CD4+CD25+ (Treg), CD4+CD25− (Teff), and antigen presenting cells (APCs) were isolated from total splenocytes by using magnetic beads-conjugated mAbs (Miltenyi Biotec Inc). APCs were irradiated (3300 rad) and plated onto 96-well plates. Teff cells (1×105) labeled with CFSE were co-cultured with or without Treg cells at the indicated ratios, and a combination of 1 μg/mL of soluble anti-CD3 provided the polyclonal stimulus. To analyze the effect of pirfenidone on the suppression activity of Treg cells, we used optimum concentration of 1 mM. Proliferation of Teff cells was assessed by CFSE dilution 72 hr later.
Heterotopic abdominal cardiac allograft with end-to-side anastomosis of aorta to aorta and pulmonary artery to vena cava (29) were undertaken using BALB/c donors and B6 recipients (5–8 allograft/group). Graft function was monitored daily by palpation, and rejection was confirmed by histology. Allograft recipients were killed, and grafts were harvested for analysis at the time of rejection (lack of heart beat), or in additional recipients at 1 week posttransplant, so as to allow direct comparison of intragraft events. Grafts were removed, fixed in formalin, paraffin embedded, and 5-μ sections were cut and stained with hematoxylin-eosin.
Data were expressed as mean±SEM, and statistical analyses were performed using Prism statistical program (Graph Pad, San Diego, CA). We used one-way analysis of variance with Tukey’s Multiple Comparison Test to evaluate the differences between groups, student’s t test to compare two groups, and Kaplan-Meier survival curve for heart allograft survival; a P value less than 0.05 was considered significant.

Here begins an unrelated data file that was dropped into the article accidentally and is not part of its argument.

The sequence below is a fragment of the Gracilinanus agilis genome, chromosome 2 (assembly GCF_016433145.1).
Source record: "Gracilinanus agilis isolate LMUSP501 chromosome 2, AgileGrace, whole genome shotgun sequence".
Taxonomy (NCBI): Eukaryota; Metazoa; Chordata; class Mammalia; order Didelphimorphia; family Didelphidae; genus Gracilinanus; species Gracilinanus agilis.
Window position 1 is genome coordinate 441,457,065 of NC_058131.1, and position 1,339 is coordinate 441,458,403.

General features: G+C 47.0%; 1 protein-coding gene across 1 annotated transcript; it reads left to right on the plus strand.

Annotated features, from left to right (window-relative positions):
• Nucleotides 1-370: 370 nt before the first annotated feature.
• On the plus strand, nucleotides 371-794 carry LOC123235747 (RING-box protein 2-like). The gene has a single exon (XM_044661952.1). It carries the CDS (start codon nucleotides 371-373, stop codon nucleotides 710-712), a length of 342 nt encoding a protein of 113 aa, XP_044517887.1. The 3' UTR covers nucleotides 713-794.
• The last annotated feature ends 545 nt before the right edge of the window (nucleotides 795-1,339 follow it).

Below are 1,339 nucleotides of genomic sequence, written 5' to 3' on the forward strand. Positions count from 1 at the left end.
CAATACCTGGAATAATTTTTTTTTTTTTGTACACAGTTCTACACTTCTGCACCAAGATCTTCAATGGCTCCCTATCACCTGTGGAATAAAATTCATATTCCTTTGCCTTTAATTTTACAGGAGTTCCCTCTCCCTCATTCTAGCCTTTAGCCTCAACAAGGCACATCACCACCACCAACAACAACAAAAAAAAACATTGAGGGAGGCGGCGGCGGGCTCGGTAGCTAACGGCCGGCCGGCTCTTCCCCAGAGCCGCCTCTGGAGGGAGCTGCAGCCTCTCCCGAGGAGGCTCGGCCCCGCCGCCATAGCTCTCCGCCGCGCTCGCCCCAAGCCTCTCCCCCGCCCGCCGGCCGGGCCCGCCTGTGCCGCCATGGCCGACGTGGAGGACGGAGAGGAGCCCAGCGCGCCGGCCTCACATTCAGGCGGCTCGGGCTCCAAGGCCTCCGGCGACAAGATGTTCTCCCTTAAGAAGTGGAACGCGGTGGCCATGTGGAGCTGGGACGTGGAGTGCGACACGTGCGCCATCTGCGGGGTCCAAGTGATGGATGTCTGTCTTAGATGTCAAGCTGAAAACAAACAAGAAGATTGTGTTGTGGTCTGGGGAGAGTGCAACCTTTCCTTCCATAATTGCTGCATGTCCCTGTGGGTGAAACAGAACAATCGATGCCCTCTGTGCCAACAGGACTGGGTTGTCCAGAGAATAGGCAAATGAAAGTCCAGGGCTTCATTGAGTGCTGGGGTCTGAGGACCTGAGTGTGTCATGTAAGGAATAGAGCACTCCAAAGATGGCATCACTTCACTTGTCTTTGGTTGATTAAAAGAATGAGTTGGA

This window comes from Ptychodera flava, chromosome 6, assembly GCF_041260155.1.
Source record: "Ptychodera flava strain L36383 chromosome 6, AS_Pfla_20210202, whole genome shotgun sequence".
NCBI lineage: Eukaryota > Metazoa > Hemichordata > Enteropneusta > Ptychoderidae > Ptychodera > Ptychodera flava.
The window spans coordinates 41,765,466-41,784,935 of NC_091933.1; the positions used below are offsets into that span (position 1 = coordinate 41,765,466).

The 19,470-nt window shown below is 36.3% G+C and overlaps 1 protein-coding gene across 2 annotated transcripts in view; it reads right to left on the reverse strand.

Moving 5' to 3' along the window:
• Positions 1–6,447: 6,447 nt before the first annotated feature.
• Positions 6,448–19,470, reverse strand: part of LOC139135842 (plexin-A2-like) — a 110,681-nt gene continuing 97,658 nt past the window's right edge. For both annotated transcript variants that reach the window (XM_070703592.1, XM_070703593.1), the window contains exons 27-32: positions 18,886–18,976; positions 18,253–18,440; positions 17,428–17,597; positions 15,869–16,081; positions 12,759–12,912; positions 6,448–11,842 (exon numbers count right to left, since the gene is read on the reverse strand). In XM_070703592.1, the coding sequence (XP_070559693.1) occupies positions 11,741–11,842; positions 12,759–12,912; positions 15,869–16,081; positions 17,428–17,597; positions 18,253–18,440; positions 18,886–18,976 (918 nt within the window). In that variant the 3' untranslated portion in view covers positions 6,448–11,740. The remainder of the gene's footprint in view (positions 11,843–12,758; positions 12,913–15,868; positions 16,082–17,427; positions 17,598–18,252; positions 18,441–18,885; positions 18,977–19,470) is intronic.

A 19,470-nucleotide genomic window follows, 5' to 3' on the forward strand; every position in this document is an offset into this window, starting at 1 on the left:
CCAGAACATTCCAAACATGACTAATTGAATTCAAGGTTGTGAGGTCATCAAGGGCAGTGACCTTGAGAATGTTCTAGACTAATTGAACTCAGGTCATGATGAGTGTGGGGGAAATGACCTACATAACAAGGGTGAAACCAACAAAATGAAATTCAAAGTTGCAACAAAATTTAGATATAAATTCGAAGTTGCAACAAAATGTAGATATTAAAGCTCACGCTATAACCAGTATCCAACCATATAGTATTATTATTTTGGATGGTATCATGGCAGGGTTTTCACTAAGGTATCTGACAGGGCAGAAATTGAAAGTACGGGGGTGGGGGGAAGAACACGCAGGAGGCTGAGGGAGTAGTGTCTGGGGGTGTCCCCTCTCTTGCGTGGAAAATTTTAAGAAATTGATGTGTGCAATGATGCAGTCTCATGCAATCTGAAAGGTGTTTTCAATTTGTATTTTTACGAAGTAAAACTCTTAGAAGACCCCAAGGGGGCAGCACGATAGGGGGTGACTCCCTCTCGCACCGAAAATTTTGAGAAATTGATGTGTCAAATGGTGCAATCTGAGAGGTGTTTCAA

Pirfenidone Does not Change Percentage of T-Cell Subset at the Steady State Level
Our previous studies using both mouse tracheal and rat lung transplant models showed that pirfenidone treatment had graft protective properties with a reduction in the extent of rejection (7, 15, 17). To determine whether the beneficial effects of pirfenidone on graft survival include modulation of allo responses, we first examined whether pirfenidone has any direct effects on T cells in steady state level. Our initial studies examined whether pirfenidone (400 mg/kg for 7 days) has negative effect on T-cell subsets and Treg percentage in the spleen and lymph nodes in C57BL/6 mice. There are no significant differences in TCR+CD4+, TCR+CD8+, and TCR+ CD4+ Foxp3+ Treg cells in the spleen and the lymph nodes (Fig. 1, Tables 1 and 2) (P>0.05), which indicate that pirfenidone does not have any negative effect on the steady state level of T-cell subsets in mice.